Tayrona National Park Pt. 1: The Trail to Arrecifes

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Parque Nacional Natural Tayrona is a protected nature reserve and national park along the Caribbean coast of Colombia, renowned for its varied landscapes and climates: mountains, forest, and beaches are all nestled right up against each other and provide a unique environment for a huge range of flora and fauna. It was one of the few places I knew I had to go to while I was in Colombia, and after I’d had my fill of Santa Marta I headed off with two other travelers I’d met at my hostel, Susan and Jay.

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A cramped, hour-long sweaty bus ride from Santa Marta brought me and my new friends to the entry gate. We took advantage of the last cheap roadside stand to buy some juice and bread and top up our water reserves. Then we paid our COP37,000 admission fees, got our wristbands, and boarded the van that would take us to the end of the road. There we hired some horses (COP16,000 each) to ride to the first beach, Arrecifes.

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I haven’t been on a horse in years, and it was hard! The stirrups they use here are these solid, enclosed metal things, and my feet didn’t really fit in them and kept falling out. I kept shouting “¡Yo perdí el pie! ¡Yo perdí el pie!” at the guide so that he could stop the horse and put my foot back where it was supposed to be.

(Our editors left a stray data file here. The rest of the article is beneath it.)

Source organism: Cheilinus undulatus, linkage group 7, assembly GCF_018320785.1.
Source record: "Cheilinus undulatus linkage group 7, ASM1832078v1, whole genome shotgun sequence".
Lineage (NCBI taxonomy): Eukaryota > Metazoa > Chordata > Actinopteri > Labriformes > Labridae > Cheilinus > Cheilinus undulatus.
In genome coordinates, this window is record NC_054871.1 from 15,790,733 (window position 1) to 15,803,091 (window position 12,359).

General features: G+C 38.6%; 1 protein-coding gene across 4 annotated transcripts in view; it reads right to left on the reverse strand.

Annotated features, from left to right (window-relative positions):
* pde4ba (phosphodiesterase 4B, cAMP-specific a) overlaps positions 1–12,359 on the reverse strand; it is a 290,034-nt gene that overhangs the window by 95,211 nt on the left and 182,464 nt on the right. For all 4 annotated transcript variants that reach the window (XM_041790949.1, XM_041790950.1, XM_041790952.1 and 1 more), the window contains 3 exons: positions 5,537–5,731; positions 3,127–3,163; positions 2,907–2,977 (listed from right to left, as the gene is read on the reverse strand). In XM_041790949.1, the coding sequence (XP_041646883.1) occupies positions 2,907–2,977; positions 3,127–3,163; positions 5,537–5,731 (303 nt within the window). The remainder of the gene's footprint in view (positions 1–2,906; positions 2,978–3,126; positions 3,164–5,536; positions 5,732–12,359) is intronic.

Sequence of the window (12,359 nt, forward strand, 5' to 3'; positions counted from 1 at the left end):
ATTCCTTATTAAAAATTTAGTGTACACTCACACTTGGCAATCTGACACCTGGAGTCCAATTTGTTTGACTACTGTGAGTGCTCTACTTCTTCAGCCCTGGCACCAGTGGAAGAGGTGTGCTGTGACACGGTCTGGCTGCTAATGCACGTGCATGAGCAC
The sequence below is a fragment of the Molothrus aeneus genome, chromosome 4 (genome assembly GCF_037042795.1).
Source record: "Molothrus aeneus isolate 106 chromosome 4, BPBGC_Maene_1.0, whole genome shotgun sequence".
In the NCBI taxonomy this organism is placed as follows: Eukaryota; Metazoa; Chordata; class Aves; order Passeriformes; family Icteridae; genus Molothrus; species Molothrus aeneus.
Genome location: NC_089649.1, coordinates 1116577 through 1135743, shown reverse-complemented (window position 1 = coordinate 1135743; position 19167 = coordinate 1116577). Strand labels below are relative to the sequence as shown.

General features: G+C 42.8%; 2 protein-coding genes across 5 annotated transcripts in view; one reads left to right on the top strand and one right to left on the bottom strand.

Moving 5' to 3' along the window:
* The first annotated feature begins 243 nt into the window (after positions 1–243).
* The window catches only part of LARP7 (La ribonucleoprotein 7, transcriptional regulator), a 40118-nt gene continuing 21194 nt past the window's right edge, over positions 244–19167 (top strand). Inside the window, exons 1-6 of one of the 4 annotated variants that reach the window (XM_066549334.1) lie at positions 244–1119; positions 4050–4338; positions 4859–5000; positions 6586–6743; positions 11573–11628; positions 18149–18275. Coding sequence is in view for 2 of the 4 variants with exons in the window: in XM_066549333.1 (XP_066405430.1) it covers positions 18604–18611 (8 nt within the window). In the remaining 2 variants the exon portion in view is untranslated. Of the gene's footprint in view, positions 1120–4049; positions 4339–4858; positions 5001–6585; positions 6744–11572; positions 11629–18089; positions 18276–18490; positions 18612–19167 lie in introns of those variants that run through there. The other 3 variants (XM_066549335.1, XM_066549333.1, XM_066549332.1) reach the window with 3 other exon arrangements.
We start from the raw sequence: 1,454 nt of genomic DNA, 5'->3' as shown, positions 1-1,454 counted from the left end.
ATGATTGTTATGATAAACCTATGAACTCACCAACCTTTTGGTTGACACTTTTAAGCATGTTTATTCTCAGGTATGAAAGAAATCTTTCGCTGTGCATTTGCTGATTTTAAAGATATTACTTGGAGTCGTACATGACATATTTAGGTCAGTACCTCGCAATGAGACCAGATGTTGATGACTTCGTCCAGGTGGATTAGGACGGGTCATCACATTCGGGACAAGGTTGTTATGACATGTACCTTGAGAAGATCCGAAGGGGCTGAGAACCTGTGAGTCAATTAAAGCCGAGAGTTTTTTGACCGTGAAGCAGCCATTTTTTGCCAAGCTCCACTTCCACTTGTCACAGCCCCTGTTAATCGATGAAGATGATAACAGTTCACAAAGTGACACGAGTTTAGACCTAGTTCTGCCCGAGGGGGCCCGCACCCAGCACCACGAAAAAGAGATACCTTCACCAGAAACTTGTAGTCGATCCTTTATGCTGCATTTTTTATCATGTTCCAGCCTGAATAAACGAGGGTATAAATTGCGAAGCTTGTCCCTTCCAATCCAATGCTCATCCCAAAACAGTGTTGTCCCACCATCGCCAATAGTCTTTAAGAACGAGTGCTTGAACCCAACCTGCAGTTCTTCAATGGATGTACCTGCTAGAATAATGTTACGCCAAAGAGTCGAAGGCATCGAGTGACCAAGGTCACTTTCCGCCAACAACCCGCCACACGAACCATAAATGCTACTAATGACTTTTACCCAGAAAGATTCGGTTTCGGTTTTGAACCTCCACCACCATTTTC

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Also, since my mochila was weighing my down on one side, I kept tipping to the left and found it difficult to readjust. To make matters worse, it was such a bumpy ride through the forest (on a very narrow path, uphill, downhill, over giant boulders and tree roots), that I found it hard to tell when I was actually tipping and when I was fine, just worried and uncomfortable! My guide’s accent was very difficult for me to understand as well, and when I said “No entiendo” (constantly), he wouldn’t try to rephrase or speak more clearly, he just said the same thing in exactly the same way again and again. I found it immensely frustrating. At one point I could tell that he was saying something about falling off, but I couldn’t understand if he was telling me not to be afraid of falling off or warning me that I was in danger of falling off! Kind of an important distinction!

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My horse also seemed kind of on the small side (or maybe I’ve just gotten a lot bigger since the last time I rode), and she really liked to race ahead of the pack. So we proceeded in this somewhat ridiculous fashion until we arrived at the first beach in Tayrona, Arrecifes.

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This entry is already getting pretty long, so I’ll save Arrecifes Beach for my next post!

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